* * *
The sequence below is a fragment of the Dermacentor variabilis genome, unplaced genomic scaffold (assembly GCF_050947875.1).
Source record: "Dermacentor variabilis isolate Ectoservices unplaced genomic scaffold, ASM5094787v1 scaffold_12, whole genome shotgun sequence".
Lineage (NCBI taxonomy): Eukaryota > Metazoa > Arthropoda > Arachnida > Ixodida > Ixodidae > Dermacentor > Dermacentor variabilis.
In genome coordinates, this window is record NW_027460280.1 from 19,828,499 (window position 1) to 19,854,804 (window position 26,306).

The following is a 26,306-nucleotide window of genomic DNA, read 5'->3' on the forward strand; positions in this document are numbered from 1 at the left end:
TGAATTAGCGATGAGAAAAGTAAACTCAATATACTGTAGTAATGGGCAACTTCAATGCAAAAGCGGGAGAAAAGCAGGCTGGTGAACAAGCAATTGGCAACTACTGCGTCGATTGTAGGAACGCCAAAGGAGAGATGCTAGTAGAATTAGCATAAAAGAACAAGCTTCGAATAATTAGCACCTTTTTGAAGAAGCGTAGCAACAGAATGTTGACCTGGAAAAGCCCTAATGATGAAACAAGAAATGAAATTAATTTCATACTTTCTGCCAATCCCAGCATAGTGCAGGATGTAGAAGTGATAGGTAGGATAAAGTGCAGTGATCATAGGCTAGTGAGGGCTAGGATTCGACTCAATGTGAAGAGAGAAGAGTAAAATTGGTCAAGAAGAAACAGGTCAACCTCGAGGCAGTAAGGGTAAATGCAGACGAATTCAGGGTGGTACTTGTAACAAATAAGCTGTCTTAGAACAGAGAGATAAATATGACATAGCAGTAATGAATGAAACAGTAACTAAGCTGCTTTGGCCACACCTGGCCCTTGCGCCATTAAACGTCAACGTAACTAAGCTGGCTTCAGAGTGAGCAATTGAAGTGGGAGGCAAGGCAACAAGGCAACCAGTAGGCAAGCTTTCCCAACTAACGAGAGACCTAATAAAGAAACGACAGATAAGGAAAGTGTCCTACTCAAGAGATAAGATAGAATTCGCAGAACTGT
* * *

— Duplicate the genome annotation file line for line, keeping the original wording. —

The sequence below is a fragment of the Dermacentor variabilis genome, unplaced genomic scaffold (assembly GCF_050947875.1).
Source record: "Dermacentor variabilis isolate Ectoservices unplaced genomic scaffold, ASM5094787v1 scaffold_12, whole genome shotgun sequence".
Lineage (NCBI taxonomy): Eukaryota > Metazoa > Arthropoda > Arachnida > Ixodida > Ixodidae > Dermacentor > Dermacentor variabilis.
In genome coordinates, this window is record NW_027460280.1 from 19,828,499 (window position 1) to 19,854,804 (window position 26,306).

The following is a 26,306-nucleotide window of genomic DNA, read 5'->3' on the forward strand; positions in this document are numbered from 1 at the left end:
TGAATTAGCGATGAGAAAAGTAAACTCAATATACTGTAGTAATGGGCAACTTCAATGCAAAAGCGGGAGAAAAGCAGGCTGGTGAACAAGCAATTGGCAACTACTGCGTCGATTGTAGGAACGCCAAAGGAGAGATGCTAGTAGAATTAGCATAAAAGAACAAGCTTCGAATAATTAGCACCTTTTTGAAGAAGCGTAGCAACAGAATGTTGACCTGGAAAAGCCCTAATGATGAAACAAGAAATGAAATTAATTTCATACTTTCTGCCAATCCCAGCATAGTGCAGGATGTAGAAGTGATAGGTAGGATAAAGTGCAGTGATCATAGGCTAGTGAGGGCTAGGATTCGACTCAATGTGAAGAGAGAAGAGTAAAATTGGTCAAGAAGAAACAGGTCAACCTCGAGGCAGTAAGGGTAAATGCAGACGAATTCAGGGTGGTACTTGTAACAAATAAGCTGTCTTAGAACAGAGAGATAAATATGACATAGCAGTAATGAATGAAACAGTAACTAAGCTGCTTTGGCCACACCTGGCCCTTGCGCCATTAAACGTCAACGTAACTAAGCTGGCTTCAGAGTGAGCAATTGAAGTGGGAGGCAAGGCAACAAGGCAACCAGTAGGCAAGCTTTCCCAACTAACGAGAGACCTAATAAAGAAACGACAGATAAGGAAAGTGTCCTACTCAAGAGATAAGATAGAATTCGCAGAACTGT